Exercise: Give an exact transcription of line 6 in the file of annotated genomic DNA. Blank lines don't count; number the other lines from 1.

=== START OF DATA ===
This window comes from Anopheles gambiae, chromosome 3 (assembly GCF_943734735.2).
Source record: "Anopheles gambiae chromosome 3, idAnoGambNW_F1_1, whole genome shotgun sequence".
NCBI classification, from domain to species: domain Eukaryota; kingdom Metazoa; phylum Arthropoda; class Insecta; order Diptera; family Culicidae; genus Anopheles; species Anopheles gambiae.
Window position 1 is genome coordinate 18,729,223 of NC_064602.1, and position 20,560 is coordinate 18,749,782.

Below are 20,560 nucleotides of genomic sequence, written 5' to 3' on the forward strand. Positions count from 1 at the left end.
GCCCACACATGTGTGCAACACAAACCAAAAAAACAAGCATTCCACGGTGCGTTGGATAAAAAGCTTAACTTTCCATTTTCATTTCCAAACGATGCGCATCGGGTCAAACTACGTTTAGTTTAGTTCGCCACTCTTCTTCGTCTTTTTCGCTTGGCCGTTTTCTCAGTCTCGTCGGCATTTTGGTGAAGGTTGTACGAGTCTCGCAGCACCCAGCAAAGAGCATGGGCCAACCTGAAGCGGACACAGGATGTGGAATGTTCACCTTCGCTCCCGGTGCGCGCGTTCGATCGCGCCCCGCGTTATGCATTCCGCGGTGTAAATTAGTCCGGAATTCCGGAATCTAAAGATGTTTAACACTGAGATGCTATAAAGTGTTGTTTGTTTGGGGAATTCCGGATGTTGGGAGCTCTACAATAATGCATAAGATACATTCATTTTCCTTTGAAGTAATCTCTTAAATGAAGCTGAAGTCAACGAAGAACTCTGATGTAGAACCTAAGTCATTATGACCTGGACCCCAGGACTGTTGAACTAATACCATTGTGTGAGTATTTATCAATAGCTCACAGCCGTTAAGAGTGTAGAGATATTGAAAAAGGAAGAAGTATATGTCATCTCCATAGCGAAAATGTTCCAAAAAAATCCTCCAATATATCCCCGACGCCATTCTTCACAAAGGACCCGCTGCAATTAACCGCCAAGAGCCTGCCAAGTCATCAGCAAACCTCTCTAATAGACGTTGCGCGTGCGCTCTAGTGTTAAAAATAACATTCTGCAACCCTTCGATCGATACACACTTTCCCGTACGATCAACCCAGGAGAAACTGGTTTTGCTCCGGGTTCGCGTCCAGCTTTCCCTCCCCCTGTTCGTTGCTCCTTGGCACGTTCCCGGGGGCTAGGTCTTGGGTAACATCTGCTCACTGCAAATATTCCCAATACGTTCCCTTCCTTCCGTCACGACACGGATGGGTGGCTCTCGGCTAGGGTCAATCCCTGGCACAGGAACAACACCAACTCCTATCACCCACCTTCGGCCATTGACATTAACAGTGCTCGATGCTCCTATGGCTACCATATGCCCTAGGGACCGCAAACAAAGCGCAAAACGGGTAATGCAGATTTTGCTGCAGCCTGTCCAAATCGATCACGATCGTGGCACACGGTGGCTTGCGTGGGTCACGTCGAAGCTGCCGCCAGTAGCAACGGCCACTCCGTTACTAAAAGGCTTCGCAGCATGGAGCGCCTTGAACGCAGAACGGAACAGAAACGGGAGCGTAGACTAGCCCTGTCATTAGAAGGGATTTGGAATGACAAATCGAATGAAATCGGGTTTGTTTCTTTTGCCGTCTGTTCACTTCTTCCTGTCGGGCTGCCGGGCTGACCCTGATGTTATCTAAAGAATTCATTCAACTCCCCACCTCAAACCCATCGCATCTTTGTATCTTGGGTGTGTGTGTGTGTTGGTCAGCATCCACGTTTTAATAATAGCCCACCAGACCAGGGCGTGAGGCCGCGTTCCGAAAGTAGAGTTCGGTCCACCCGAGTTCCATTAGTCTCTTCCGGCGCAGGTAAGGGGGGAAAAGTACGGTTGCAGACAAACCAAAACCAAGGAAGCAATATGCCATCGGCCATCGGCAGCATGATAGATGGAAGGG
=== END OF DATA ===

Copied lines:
GCCCACACATGTGTGCAACACAAACCAAAAAAACAAGCATTCCACGGTGCGTTGGATAAAAAGCTTAACTTTCCATTTTCATTTCCAAACGATGCGCATCGGGTCAAACTACGTTTAGTTTAGTTCGCCACTCTTCTTCGTCTTTTTCGCTTGGCCGTTTTCTCAGTCTCGTCGGCATTTTGGTGAAGGTTGTACGAGTCTCGCAGCACCCAGCAAAGAGCATGGGCCAACCTGAAGCGGACACAGGATGTGGAATGTTCACCTTCGCTCCCGGTGCGCGCGTTCGATCGCGCCCCGCGTTATGCATTCCGCGGTGTAAATTAGTCCGGAATTCCGGAATCTAAAGATGTTTAACACTGAGATGCTATAAAGTGTTGTTTGTTTGGGGAATTCCGGATGTTGGGAGCTCTACAATAATGCATAAGATACATTCATTTTCCTTTGAAGTAATCTCTTAAATGAAGCTGAAGTCAACGAAGAACTCTGATGTAGAACCTAAGTCATTATGACCTGGACCCCAGGACTGTTGAACTAATACCATTGTGTGAGTATTTATCAATAGCTCACAGCCGTTAAGAGTGTAGAGATATTGAAAAAGGAAGAAGTATATGTCATCTCCATAGCGAAAATGTTCCAAAAAAATCCTCCAATATATCCCCGACGCCATTCTTCACAAAGGACCCGCTGCAATTAACCGCCAAGAGCCTGCCAAGTCATCAGCAAACCTCTCTAATAGACGTTGCGCGTGCGCTCTAGTGTTAAAAATAACATTCTGCAACCCTTCGATCGATACACACTTTCCCGTACGATCAACCCAGGAGAAACTGGTTTTGCTCCGGGTTCGCGTCCAGCTTTCCCTCCCCCTGTTCGTTGCTCCTTGGCACGTTCCCGGGGGCTAGGTCTTGGGTAACATCTGCTCACTGCAAATATTCCCAATACGTTCCCTTCCTTCCGTCACGACACGGATGGGTGGCTCTCGGCTAGGGTCAATCCCTGGCACAGGAACAACACCAACTCCTATCACCCACCTTCGGCCATTGACATTAACAGTGCTCGATGCTCCTATGGCTACCATATGCCCTAGGGACCGCAAACAAAGCGCAAAACGGGTAATGCAGATTTTGCTGCAGCCTGTCCAAATCGATCACGATCGTGGCACACGGTGGCTTGCGTGGGTCACGTCGAAGCTGCCGCCAGTAGCAACGGCCACTCCGTTACTAAAAGGCTTCGCAGCATGGAGCGCCTTGAACGCAGAACGGAACAGAAACGGGAGCGTAGACTAGCCCTGTCATTAGAAGGGATTTGGAATGACAAATCGAATGAAATCGGGTTTGTTTCTTTTGCCGTCTGTTCACTTCTTCCTGTCGGGCTGCCGGGCTGACCCTGATGTTATCTAAAGAATTCATTCAACTCCCCACCTCAAACCCATCGCATCTTTGTATCTTGGGTGTGTGTGTGTGTTGGTCAGCATCCACGTTTTAATAATAGCCCACCAGACCAGGGCGTGAGGCCGCGTTCCGAAAGTAGAGTTCGGTCCACCCGAGTTCCATTAGTCTCTTCCGGCGCAGGTAAGGGGGGAAAAGTACGGTTGCAGACAAACCAAAACCAAGGAAGCAATATGCCATCGGCCATCGGCAGCATGATAGATGGAAGGG